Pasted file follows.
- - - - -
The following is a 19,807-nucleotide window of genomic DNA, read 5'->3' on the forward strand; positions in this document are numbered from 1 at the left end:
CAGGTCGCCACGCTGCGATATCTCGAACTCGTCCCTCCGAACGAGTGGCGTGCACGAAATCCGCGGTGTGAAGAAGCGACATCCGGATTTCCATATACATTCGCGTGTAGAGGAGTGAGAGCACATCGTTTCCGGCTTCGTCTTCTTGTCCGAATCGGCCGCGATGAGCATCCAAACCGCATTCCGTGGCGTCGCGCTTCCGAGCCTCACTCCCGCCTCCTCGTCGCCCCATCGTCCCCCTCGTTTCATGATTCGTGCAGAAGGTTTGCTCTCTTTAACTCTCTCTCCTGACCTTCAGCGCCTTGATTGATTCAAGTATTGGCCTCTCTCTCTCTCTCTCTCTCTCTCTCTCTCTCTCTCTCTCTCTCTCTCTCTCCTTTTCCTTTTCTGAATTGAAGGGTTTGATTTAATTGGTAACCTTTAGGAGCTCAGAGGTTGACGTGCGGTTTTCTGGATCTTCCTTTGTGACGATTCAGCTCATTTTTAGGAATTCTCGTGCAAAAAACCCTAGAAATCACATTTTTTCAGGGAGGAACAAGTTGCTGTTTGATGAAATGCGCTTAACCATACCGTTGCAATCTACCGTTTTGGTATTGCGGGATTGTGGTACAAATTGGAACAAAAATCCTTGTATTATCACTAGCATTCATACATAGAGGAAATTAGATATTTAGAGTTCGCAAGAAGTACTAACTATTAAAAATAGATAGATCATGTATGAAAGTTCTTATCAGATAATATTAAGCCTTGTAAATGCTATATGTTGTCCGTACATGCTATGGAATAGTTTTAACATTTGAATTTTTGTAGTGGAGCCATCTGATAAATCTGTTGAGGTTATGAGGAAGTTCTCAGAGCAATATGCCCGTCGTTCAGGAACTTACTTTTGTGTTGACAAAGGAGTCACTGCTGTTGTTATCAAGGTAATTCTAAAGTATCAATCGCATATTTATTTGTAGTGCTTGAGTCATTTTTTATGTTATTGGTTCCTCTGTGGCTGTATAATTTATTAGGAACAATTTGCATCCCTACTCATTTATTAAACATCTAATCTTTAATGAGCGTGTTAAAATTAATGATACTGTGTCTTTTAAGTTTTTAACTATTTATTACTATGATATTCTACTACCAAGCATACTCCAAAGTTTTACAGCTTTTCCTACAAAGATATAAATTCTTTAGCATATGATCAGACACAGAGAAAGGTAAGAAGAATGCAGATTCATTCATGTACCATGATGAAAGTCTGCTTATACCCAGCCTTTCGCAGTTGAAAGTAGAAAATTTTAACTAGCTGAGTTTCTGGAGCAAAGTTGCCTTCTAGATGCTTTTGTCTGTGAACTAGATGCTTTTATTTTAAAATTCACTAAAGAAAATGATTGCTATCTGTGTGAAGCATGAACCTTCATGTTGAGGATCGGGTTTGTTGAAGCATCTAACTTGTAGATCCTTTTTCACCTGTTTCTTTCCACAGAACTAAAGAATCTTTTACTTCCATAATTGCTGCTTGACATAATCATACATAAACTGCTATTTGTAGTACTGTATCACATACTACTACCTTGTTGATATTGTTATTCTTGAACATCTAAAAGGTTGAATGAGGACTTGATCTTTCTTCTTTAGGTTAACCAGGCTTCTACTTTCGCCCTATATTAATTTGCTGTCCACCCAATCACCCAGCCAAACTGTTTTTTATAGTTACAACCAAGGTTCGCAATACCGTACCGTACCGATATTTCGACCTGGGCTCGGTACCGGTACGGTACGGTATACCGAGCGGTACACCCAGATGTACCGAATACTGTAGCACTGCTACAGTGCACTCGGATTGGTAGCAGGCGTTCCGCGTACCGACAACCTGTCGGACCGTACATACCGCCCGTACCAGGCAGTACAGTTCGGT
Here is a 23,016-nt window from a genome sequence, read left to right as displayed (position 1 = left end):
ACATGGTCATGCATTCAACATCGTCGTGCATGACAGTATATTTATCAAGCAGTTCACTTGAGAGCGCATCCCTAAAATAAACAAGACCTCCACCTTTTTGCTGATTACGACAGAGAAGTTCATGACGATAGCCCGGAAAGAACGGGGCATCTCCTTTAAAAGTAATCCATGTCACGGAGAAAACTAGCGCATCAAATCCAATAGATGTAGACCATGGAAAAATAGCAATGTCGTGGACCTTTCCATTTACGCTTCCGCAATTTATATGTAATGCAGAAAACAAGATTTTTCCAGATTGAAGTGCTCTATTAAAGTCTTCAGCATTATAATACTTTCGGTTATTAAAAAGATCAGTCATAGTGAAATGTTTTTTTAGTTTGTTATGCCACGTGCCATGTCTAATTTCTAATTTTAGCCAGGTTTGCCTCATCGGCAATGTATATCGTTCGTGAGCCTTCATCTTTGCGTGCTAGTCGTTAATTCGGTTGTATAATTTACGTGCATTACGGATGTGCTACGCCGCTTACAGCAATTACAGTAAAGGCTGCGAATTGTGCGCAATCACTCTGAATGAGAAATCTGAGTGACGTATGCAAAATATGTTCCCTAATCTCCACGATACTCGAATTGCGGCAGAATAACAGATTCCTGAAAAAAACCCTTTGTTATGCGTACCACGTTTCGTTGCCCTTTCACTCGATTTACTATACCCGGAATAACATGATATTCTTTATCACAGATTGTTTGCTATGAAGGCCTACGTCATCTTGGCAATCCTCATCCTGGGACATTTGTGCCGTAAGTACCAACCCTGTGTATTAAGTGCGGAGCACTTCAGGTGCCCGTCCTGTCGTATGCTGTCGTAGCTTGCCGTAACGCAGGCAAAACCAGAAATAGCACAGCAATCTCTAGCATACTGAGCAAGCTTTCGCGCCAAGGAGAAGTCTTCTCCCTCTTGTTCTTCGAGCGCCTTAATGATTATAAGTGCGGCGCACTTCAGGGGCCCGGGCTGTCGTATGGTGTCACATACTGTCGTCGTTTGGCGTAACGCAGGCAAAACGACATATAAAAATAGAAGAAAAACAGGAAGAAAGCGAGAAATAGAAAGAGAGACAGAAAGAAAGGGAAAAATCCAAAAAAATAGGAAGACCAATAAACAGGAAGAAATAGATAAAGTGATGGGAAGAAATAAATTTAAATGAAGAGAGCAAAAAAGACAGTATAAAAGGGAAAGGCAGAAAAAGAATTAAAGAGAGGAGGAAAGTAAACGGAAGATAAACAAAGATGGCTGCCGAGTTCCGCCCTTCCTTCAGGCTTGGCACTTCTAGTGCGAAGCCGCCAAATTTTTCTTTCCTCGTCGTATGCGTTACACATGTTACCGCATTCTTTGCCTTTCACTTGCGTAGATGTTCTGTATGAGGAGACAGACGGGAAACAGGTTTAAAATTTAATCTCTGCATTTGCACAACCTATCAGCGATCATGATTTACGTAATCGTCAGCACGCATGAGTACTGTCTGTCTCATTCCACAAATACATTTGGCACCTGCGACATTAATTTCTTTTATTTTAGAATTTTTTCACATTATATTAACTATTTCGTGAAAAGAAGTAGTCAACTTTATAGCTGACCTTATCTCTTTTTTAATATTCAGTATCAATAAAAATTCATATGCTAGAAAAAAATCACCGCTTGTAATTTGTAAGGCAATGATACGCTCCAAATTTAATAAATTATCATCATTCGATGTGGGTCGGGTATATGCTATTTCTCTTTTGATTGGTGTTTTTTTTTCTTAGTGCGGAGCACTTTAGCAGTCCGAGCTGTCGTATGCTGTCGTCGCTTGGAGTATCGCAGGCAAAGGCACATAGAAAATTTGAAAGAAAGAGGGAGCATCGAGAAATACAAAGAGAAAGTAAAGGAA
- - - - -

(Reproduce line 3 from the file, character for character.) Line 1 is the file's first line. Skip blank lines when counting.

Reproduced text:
Here is a 23,016-nt window from a genome sequence, read left to right as displayed (position 1 = left end):